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Mullumbimby demo and Funeral for woolworths Big box

Mullumbimby demo and Funeral for woolworths Big box

On the 12th of July 2008 more than 500 residents of Mullumbimby turned out for a large demonstration and funeral procession for the proposed Woolworths Big Box supermarket in Station street. On a wonderful sunny winter day, the turnout exceeded the organisers expectations. Speakers included Byron Shire mayor, Jan Barham, Deborah Lilly, Mark Cochrane, and Garry Scott and more.
The speeches were followed by a march to the Woolworths site carrying a cardboard 'coffin' symbolising the Woolworths big box. The climax was the ritual burning of the 'big box' made of a large cardboard box in the centre of the proposed building.

The rally and demonstration was held at Apex Park, near the railway station. The huge crowd contributed to a most colourful event, representing a wide cross section of the community.  The rally had a community feel with artistic placards, great food stalls and that unique Mullumbimby feel. The overwhelming sentiment from the crowd and the speakers was 'No to Woolworths' and 'we have been shafted by the State government'.

mullumbimby local with dump sartor  no woolies placard Mayor Jan Barham spoke passionately about how we have been shafted by the State Government planning laws. 'The state government is not interested in sustainability.  'The State Government has overridden our community's decision that this supermarket in Station Street is totally inappropriate'.said Jan.  'These laws  have taken away our right to plan for our local community, plan for sustainable and appropriate development and lifestyle,' continued Jan.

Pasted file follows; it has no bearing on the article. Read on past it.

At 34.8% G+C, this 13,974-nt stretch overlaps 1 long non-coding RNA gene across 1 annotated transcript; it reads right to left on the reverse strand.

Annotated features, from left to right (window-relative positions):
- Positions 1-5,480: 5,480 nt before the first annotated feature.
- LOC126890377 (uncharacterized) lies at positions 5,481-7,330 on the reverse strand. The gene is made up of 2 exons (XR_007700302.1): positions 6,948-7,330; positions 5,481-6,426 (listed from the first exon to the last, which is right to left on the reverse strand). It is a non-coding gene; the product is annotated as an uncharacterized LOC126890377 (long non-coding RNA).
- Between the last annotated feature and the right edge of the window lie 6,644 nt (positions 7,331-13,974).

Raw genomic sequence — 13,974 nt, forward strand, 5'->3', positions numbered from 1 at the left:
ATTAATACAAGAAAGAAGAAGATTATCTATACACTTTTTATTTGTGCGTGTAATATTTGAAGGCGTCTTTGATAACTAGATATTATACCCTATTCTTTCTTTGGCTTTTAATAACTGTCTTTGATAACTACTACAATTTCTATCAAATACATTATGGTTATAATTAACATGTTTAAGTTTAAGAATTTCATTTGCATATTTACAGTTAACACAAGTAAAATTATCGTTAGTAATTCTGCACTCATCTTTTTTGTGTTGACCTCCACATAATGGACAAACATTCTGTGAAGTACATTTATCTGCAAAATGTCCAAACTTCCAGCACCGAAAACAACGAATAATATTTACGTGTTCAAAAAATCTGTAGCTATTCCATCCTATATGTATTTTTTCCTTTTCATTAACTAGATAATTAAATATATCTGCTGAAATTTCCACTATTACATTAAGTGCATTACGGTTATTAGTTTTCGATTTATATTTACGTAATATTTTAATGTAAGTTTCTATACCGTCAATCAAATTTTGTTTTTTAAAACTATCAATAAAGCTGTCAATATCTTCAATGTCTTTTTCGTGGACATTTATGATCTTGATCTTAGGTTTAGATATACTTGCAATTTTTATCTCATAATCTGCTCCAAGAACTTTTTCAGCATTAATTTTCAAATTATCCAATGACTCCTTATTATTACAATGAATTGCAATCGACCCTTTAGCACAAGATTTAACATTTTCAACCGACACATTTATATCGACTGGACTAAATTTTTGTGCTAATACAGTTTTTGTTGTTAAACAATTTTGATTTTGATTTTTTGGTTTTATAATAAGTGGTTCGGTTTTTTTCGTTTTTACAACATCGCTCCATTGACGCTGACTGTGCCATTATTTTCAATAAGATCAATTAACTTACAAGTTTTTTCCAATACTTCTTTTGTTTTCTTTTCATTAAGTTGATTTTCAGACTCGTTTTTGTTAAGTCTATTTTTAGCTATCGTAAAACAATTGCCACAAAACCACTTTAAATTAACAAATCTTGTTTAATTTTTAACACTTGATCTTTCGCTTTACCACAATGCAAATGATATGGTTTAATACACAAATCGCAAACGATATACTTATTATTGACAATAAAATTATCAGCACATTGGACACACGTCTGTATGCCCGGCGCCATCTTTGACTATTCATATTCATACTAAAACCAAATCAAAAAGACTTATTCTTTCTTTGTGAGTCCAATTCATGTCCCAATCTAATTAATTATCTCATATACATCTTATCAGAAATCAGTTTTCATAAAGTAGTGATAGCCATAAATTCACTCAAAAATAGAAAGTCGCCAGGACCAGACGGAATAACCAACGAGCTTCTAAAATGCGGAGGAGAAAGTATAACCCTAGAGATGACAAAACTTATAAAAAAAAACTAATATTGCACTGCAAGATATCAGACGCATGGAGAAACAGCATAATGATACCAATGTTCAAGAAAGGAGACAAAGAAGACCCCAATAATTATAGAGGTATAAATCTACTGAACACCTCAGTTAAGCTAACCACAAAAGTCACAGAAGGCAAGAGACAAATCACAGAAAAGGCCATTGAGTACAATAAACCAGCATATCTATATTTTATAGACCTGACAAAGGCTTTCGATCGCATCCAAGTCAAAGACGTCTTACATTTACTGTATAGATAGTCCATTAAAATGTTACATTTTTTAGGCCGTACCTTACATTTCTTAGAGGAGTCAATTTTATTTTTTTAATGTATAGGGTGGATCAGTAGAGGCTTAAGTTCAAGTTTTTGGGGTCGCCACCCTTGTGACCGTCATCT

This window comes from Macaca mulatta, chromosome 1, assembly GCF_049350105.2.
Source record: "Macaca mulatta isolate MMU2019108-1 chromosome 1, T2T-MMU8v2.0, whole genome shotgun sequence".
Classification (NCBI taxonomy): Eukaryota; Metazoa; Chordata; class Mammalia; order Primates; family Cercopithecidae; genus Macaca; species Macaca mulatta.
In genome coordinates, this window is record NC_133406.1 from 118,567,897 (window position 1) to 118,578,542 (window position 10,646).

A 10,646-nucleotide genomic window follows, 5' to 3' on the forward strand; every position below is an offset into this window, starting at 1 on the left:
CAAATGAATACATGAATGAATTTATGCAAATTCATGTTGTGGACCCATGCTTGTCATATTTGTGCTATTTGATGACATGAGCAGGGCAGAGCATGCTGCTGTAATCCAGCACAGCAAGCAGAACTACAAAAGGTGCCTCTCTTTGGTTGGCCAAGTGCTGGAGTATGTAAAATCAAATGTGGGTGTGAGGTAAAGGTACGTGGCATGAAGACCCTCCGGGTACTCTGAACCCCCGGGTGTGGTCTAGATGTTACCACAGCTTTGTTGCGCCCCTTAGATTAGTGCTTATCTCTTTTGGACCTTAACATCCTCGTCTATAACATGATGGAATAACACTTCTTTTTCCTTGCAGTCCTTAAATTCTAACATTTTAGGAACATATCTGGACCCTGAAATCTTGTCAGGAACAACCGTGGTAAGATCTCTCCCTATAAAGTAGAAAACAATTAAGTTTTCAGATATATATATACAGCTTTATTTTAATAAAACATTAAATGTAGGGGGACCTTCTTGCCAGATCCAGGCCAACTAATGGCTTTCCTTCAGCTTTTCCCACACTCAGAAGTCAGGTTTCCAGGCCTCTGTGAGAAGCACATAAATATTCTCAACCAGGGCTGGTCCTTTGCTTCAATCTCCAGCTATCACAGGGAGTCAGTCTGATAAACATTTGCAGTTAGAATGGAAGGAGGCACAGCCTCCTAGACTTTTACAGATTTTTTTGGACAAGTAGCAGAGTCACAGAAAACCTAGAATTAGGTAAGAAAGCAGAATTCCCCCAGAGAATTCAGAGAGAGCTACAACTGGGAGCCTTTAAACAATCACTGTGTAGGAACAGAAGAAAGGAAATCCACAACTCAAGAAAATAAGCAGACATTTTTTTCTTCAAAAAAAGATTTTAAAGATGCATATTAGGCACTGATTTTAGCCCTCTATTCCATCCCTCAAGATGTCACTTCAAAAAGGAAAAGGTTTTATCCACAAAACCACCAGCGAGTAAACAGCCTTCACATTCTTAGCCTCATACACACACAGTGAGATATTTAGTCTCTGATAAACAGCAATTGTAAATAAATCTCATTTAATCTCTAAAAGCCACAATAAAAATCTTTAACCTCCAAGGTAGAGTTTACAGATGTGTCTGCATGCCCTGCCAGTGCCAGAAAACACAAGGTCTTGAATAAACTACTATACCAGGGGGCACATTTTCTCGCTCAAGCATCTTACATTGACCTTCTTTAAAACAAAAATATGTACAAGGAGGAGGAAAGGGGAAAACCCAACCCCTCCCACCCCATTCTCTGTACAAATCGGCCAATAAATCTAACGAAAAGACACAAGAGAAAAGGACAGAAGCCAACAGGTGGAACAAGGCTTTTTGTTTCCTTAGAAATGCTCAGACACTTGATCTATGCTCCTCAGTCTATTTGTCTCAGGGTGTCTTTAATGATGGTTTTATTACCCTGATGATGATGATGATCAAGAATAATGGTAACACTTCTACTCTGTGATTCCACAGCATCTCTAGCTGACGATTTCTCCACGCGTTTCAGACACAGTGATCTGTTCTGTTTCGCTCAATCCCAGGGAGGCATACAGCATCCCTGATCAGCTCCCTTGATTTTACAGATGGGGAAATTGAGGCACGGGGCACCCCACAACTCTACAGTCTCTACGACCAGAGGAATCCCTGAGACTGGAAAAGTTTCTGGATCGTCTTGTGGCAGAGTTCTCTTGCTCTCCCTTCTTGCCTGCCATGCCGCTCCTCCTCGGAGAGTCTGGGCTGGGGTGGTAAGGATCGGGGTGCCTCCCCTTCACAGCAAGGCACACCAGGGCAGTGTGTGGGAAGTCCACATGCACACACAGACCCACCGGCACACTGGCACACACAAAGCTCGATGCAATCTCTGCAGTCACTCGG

She was heckled by Deborah Lilly ,who shouted out, 'Not Yet !!!'.

Mullumbimy food stall ladies the food faries Mark Cochrane , a local real estate agent,  quoted Cicero,  'The will of the people is the highest law.'  He said it is really worth putting in the effort to resist this development and spread the word. He went on to say that the only reason that Woolworths is coming to Mullumbimby is to make money' ,not to provide cheap or fresh food or anything else. The central business district would become derelict and the value of houses in Station Street would drop by at least 10% or more, meaning that  the idea of Woolworths being cheaper is false economy,  because more than 2 million dollars would be lost from the property market.

Garry Scott spoke about how bad this development proposal's details are. Especially the sewerage treatment system, which unworkable as proposed, and pumping it under the bitumen carpark!!.

woolworths big box in centre of ceremony circle mullumbimby After the speeches the crowd started marching along the railway line towards the proposed Woolworths site. A long colourful procession, snaking along the tracks with drums, fancy costumes and of course the cardboard 'coffin' at the front.

burning the carboard woolworths coffin in mullumbimby The coffin was placed at the centre of the proposed building which had been accurately staked out and surrounded by yellow tape. At each corner were helium balloons set to fly at the height of the building. The scale of the building became obvious and obscenely large for a residential area in a small town.

woolworths sign over the ashes in mullumbimby The people formed a large circle around the box and after  a ceremony where invocations , representing the peoples' wishes were offered, it was set ablaze. The burning box symbolized the sentiment of the people, "This supermarket  will Not be built here". Chants of 'Not to Woolies'  and 'No more Woolies'  rang out until the box was reduced to ashes.

People then returned to the park to hear further speakers and enjoy local music food and other activities.

 


 

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